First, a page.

But I have other problems, alluded to by Stephen and Hal: if it is acknowledged that ‘natural’ wines are almost bound to be less consistent and long-lived than ‘conventional’ ones, it seems only reasonable to expect their producers to indicate this in their back labels. Gerard Bertrand’s SO2 Naturae wines come with a best-before date. I’ve tried them before and after that moment and there is no doubt in my mind that buyers should follow the back label advice if they want to enjoy the wine at its best.

  14. There is something inherently weird in the concept of “natural” wine, as if wine were a product of nature like fruit hanging on trees. While grapes may be natural, wine is a cultural product, at the core of the history of Western civilization. I am all for winemaking with minimal intervention, but that is generally accepted practice for many high-end wines, not just “natural” ones. And as others have pointed out here, it’s often just a way of selling stuff with off flavours, sometimes at ridiculous prices.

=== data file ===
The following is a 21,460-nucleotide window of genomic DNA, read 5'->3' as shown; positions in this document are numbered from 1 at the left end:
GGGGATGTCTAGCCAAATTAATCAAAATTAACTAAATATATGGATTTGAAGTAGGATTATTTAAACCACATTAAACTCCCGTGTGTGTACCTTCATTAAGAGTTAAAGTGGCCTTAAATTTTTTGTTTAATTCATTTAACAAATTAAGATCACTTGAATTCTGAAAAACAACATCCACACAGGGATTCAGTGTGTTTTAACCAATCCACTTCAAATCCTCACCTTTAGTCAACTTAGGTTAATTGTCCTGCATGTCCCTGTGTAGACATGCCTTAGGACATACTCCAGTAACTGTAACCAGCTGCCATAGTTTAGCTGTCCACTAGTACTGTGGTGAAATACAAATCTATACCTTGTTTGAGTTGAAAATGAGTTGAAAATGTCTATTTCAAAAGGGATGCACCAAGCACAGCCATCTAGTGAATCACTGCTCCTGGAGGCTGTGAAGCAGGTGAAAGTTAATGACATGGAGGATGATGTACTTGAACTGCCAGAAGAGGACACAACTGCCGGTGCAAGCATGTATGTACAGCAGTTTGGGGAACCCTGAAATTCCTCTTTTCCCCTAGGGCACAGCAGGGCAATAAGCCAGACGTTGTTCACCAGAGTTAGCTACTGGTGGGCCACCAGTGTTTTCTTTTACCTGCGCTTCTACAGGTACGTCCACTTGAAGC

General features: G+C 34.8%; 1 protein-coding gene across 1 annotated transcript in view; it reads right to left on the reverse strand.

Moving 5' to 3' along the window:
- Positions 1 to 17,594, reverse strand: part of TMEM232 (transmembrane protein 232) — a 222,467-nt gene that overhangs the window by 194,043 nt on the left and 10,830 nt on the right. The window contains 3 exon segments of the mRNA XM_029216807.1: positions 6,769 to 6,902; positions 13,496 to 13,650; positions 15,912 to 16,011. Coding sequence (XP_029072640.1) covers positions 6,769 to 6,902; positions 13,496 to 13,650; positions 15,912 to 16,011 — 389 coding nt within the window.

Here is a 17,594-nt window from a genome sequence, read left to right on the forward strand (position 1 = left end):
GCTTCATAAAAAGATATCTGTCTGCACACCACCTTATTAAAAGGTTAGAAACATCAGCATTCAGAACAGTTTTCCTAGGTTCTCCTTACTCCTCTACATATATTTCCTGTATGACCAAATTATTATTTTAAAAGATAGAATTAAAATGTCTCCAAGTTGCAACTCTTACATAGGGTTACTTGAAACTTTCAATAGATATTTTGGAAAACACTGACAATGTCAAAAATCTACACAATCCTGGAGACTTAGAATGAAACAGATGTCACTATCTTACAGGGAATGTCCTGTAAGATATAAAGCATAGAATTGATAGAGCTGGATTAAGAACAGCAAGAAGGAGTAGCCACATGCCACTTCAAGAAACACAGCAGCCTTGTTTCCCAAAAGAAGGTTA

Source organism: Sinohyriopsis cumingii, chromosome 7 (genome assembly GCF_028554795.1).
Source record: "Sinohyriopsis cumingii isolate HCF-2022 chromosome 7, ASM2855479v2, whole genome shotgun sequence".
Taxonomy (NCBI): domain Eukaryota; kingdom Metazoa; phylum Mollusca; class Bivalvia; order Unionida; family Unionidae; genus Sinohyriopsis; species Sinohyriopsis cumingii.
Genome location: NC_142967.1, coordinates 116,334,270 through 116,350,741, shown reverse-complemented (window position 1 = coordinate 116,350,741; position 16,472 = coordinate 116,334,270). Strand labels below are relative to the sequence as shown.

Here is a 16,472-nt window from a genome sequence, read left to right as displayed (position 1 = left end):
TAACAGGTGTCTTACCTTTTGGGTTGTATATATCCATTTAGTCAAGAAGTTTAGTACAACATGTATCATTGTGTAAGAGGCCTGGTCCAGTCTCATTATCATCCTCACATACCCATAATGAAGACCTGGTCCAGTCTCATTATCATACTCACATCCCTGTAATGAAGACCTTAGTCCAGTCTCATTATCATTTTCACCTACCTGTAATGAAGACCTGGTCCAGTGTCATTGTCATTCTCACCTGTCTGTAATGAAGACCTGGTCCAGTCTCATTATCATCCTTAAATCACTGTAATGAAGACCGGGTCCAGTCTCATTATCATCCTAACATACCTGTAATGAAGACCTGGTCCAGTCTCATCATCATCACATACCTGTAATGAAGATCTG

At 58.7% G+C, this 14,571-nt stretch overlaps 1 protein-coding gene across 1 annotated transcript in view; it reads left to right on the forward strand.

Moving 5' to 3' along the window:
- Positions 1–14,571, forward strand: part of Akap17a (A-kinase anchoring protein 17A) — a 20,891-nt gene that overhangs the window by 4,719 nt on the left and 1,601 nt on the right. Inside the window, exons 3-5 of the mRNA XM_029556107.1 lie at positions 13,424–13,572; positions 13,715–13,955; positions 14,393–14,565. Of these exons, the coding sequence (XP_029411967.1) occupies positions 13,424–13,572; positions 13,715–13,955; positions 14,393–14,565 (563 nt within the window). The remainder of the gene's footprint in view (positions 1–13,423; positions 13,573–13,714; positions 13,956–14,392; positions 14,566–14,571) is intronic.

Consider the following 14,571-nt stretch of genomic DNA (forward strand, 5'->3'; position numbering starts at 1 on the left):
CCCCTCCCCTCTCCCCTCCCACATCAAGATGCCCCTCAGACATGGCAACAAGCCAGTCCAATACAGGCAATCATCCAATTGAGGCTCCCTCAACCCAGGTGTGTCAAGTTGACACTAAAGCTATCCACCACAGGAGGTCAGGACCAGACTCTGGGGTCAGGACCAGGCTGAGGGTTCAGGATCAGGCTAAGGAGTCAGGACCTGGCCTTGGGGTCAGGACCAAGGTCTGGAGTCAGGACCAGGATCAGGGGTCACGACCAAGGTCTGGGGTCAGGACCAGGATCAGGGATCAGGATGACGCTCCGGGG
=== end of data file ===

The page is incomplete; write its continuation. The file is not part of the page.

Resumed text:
15. Thought provoking Jamie and followed by some excellent comments. I agree with the comments above that state that that the cheese analogy does not work at all – most of the worlds greatest wines are artisanal (i.e., not industrial) but use enough SO2 to ensure stability and age worthiness. They do not fit in either camp. Also, not often discussed is that most of France’s greatest winemakers can’t stand the term (even though many such producers are revered in natural wine circles). To quote a man who is often described as one of France’s finest white winemakers,”Natural wine is simply a marketing term.” No one who thinks deeply about wine should use this term. It is either deeply naive or deeply disingenuous.